Wednesday, October 15, 2008

BAD Poverty

Wow - for the second year in a row, I'm writing a Blog Action Day topic that I feel tremendously unqualified to discuss: poverty.

BAD (oooh, I love the acronym!) encourages people to incorporate the topic into their blog's normal focus - so a political blog would focus on candidates' positions on poverty, a tech blog might look at engineering that can help alleviate suffering, etc. This is a case where my extreme lack of blog focus really hurts. My posts seem to be both to scattered and both too specific to really adapt well to a topic. I mean, what am I going to do - blog about digitized poverty in classic Sierra games, the Civilization franchise, and post-modern fiction?

I think I'll fall back on a rambling autobiographical musing. Please stop reading this post now and save yourself.

I feel extremely fortunate to have grown up in a middle-class family. We weren't rich, but there wasn't a day in my life that I felt hungry, or needed to worry about where I would be sleeping that night, or whether I would have enough clothing to wear. The older I've grown and the more I learn about suffering in the US and the world, the more amazed I grow at the blessed life I lead.

I'm not sure at what time I first learned that there were truly poor people in this world. It may have been in Sunday school when we learned about Jesus's ministry. I do remember the first time that the idea of poverty made me feel bad, though. There was a song called "One Meatball" that is about someone - perhaps a hobo? my memory is vague - walks into a restaurant. He doesn't have a lot of money, so he tries to buy a single meatball. The waitress laughs at him. That just made me feel awful. The combination of things, really - the idea of someone not being able to have both spaghetti AND meatballs is kind of sad, but this song also revealed the world of mockery and cruelty that accompanies dire economic straits. When someone is truly poor, people who have means seem far more likely to treat them as a target of ridicule, or pity, or anger - although they wouldn't consciously think so, the homeless man or bag lady becomes almost sub-human in their eyes, and they no longer treat them with the same respect that they would show to their neighbors.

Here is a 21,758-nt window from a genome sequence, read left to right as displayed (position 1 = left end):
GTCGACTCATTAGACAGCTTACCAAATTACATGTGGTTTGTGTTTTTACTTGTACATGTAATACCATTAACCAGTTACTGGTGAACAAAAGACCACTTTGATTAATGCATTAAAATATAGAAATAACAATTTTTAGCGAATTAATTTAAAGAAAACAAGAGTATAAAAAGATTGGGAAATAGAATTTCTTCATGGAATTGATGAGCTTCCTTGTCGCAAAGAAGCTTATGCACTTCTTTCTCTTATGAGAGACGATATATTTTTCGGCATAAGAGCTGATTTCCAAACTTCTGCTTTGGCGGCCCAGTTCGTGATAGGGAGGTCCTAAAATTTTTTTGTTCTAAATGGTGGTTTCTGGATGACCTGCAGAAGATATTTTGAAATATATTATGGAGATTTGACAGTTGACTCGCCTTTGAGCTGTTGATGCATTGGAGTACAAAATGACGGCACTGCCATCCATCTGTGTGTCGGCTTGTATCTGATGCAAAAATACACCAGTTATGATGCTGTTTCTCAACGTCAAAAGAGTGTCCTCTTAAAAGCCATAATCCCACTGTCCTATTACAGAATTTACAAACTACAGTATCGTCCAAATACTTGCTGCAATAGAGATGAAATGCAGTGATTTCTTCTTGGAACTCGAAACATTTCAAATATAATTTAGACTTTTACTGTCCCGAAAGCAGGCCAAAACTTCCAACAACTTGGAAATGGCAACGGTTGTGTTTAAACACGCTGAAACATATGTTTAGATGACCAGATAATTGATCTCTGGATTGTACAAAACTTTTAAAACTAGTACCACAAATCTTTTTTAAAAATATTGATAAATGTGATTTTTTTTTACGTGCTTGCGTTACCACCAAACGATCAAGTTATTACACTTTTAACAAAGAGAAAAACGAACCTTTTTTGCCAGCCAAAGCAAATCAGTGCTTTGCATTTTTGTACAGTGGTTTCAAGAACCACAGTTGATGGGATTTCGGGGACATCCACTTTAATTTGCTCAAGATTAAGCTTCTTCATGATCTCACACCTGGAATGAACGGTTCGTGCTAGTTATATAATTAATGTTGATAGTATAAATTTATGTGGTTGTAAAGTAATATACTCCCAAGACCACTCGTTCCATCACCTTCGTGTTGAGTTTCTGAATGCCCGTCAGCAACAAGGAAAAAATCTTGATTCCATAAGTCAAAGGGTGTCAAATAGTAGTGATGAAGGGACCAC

My first up-close look at poverty came in seventh grade, when I took a trip with the Berean Junior High Youth Group to Chicago. I'll be honest: some of my strongest memories from this outing are primarily social, like when we sang songs on the El or ate at an Egyptian restaurant. But I also remember walking through Cabrini-Green and painting apartments; driving down city streets and staring out the van windows at people shambling by; hearing from former gang members about what their lives had been like. I think that one of the best things that our leaders did was take us to the Water Tower Place immediately after one of our clean-up projects. For those of you who aren't familiar with Chicago, this is a very swanky, upscale shopping center. And here we were, wandering around in our dirty clothes. Frankly, we teenaged boys weren't that put out by it, but the underlying message was clear: even though this country doesn't have laws controlling where people can live and shop, our social mores and economic structures enforce a de facto segregation of rich from poor. Most poor people would not be at all comfortable walking through that snobby place, any more than a wealthy stock trader would want to walk through the Tenderloin. And while the Chicago trips were real eye-openers for me, I was always aware of their limitations. I still had not really FELT what poverty was like. Even though I had finally seen it up close, it was still somehow unreal, part of another world. I knew that in another two days I would ride back to the Twin Cities and resume my comfortable suburban existence. I was painfully aware that the trips were much more about trying to shake me out of my isolated mindset more than they were about me "saving" the poor of Chicago by giving them a horrible paint job.

I think I did two Chicago trips with Berean, and then another one or two with College Church after we moved. Weirdly enough, I think these trips did a lot to cement my love of and desire for urban life. Despite my sense of separation from the people I saw, Chicago seemed more "real" to me than my suburban existence. It had the true extremes of human life: extreme beauty and extreme ugliness, wealth and poverty, faith and scorn. The African-American churches we attended also seemed incredibly vibrant and immediate... I was never seriously tempted to go Pentecostal, but could certainly see the attraction. After having seen the extremes in Chicago, it seemed somehow improper to retreat to my comfortable life, ignoring the reality of poverty.